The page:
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Our mastery approach




The Mastery-learning model forms the basis of our approach to traditional teaching.

This means spending greater time going into depth about a subject as opposed to racing through the things that all children should know. As a primary school, it is our duty to ensure that children have an absolutely solid, concrete understanding of subject knowledge and skills as well as being emotionally resilient for secondary school.

Now, we have the confidence to take learning at a steadier and deeper pace, ensuring that no child is left behind, as well as providing deeper and richer experiences for children who are above the national expectation for their age.

We focus on all children achieving what is expected of their age group and not going beyond this. Evidence shows that children need to be able to understand a concept, apply it in a range of situations and then be creative to really understand it. Simply going beyond their age group does not guarantee they understand something, it just means they have heard it.

At our school no child will be taught content from the year group above them, they will spend time becoming true masters of content, applying and being creative with new knowledge and skills in multiple ways.



The National Curriculum for Mathematics aims to ensure that all pupils:


  • Become fluent in the fundamentals of mathematics, including through varied and frequent practice with increasingly complex problems over time, so that pupils develop conceptual understanding and the ability to recall and apply knowledge rapidly and accurately.


  • Reason mathematically by following a line of enquiry, conjecturing relationships and generalisations, and developing an argument, justification or proof using mathematical language


  • Can solve problems by applying their mathematics to a variety of routine and nonroutine problems with increasing sophistication, including breaking down problems into a series of simpler steps and persevering in seeking solutions.


It is clear that the successful learning in Mathematics is not simply the acquisition of knowledge, but also the ability to reason and solve problems utilizing the fluent core Mathematics skills.


In short, this means working towards:


  • Less teacher talk and more evidencing learning and progress
  • Space and time to experience and apply, with all children entitled to additional support to ensure they do not fall behind or to go deeper
  • Understanding real life applications wherever possible to make learning relevant and not abstract; nothing should be taught without a purpose.




From Year 1, children who show mastery of writing will have a clear authorial voice with evident purpose and audience. Their writing will show control and restraint both of word choices and structures. They will often draw on models from reading, and manipulate them for their own purposes. They will also have the stamina to write for extended periods.

Mastery of Writing is about effective not formulaic writing. Children are beginning to understand that they need to make choices about the sentences and words in their writing. Children must be able to understand how to improve their work, using proofreading to check for accuracy – spelling, punctuation and correct grammar. These children will be given time to explore words, develop phrases, play with sentences and paragraphs means that children always consider impact on the reader when they write. Teachers will look for opportunities for children to write for real purposes e.g sports journalism -reporting on school competitions; writing to local businesses to request information or to support fund raising.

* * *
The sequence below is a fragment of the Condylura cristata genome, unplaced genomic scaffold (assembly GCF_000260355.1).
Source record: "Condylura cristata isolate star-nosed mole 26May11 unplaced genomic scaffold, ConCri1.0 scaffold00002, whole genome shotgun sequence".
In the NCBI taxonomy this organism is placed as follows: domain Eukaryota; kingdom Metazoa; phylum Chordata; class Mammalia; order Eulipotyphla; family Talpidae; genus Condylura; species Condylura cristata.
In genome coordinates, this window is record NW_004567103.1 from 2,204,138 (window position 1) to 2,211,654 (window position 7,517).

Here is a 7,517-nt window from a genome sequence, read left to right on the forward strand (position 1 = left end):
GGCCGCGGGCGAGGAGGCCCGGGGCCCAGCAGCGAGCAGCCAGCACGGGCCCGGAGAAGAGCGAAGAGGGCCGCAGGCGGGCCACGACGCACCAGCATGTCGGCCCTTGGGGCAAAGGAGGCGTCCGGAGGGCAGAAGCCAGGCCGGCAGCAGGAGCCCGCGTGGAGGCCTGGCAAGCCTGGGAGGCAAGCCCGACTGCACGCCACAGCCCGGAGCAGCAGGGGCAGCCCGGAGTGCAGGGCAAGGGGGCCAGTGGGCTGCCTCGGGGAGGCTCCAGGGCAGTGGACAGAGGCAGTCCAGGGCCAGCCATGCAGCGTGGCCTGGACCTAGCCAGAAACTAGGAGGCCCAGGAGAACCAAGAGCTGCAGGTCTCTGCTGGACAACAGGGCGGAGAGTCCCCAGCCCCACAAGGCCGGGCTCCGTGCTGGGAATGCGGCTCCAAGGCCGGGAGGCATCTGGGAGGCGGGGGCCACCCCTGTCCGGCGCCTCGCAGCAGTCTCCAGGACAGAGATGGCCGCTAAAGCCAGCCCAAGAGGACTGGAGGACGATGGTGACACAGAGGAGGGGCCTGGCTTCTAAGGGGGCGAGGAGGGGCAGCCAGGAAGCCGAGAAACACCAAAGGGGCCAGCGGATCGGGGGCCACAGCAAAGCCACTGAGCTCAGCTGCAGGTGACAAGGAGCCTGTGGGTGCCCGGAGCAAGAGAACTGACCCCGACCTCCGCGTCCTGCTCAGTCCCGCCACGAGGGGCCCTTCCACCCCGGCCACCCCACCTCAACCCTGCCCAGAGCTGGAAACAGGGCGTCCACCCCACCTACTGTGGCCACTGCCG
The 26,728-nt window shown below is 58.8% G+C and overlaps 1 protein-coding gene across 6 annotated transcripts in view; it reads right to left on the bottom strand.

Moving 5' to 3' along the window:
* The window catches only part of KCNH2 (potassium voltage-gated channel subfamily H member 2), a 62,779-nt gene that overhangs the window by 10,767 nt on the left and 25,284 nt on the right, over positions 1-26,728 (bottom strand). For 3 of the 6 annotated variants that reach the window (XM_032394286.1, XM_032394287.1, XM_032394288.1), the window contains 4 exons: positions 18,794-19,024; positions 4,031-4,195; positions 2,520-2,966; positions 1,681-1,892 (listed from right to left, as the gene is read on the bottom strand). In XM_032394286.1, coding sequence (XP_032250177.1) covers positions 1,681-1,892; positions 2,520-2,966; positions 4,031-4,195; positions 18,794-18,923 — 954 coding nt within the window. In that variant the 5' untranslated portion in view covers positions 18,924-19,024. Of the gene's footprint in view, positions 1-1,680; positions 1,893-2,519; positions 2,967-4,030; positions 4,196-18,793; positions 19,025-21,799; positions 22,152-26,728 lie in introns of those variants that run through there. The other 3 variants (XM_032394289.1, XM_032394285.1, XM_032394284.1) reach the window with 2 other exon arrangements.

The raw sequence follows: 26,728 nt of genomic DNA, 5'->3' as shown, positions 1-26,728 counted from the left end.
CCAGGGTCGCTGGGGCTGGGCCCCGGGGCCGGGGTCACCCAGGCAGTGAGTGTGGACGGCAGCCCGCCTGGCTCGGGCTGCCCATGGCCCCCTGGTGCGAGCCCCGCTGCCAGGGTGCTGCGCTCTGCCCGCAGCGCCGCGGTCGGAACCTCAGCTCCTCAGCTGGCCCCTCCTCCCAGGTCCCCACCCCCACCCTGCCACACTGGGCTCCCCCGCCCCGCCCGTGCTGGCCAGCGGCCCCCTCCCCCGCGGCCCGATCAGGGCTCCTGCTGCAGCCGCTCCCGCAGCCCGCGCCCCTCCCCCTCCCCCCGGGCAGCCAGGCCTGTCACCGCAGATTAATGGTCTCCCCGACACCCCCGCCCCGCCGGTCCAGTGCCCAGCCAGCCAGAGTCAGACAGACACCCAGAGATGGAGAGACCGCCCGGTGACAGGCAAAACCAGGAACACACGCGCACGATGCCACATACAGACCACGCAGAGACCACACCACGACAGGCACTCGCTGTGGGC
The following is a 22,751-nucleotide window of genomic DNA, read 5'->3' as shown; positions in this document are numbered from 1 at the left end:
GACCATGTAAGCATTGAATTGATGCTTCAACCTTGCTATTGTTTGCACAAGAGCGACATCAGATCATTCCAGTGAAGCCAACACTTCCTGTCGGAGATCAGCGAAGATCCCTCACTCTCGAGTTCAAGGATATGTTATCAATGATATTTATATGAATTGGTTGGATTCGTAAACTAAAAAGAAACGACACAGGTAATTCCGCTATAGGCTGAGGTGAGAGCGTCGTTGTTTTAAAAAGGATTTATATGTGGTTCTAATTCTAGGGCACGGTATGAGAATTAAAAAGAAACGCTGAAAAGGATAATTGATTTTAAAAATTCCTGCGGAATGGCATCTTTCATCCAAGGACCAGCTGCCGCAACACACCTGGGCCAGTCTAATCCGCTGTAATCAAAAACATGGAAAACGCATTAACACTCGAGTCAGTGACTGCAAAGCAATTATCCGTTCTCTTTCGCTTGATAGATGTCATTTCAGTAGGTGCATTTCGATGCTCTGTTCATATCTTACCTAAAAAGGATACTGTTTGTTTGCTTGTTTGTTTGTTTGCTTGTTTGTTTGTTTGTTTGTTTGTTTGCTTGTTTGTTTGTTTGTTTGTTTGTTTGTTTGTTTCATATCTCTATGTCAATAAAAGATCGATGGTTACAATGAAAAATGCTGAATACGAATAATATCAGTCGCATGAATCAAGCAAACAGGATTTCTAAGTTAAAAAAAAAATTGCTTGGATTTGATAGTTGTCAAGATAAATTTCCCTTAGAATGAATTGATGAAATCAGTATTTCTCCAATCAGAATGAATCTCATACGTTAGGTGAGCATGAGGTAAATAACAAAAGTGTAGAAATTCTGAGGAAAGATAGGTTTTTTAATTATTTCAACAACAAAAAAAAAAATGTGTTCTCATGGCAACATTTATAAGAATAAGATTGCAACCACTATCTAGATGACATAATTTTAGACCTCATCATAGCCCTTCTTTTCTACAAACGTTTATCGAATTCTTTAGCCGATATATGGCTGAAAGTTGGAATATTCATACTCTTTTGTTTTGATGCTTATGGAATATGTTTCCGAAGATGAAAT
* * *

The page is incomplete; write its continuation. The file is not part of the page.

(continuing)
Throughout the year children have the chance to show mastery in oracy skills in Christmas productions and special assemblies. To master English and achieve beyond the expectations for their age, children must be able to independently apply their Reading, Writing and Speaking skills in a range of contexts across all curriculum subjects.


Steps we have taken to demonstrate a Mastery teaching approach:


  • Teaching all children in class, together, most of the time.
  • The use of practical equipment/ apparatus to support children with a less secure understanding
  • Verbal feedback during lesson
  • Higher level questioning
  • Pupil and Teacher Assessment daily in the form of ‘I can statements’
  • Use of AFL strategies (eg. Traffic light systems) to constantly assess where children are in terms of their learning
  • Spending longer on one idea, to ensure children’s knowledge is secure (e.g., less text types and more in-depth focus on the carefully selected ones)
  • Giving children who need it, additional support over shorter, more intense periods eg. a day or week intervention on a skill they are not achieving.
  • Regular completion of Pupil Progress Trackers
  • Opportunities for children to further and deepen their learning during dedicated times. In this time children will have the chance to make corrections. Also the children who have achieved the learning objectives will be set a ‘Mastery Task’ to deepen their learning. An example of this may be the completion of a ‘Can you convince me card’ in maths. The teaching staff may also use this time to teach gap groups- those children who may need additional input and practice on a concept. During these times, every child in the class will have the opportunity to extend and deepen their learning.



This approach is seen as good practice. It is promoted by the government and seen as the best way to deliver the new national curriculum.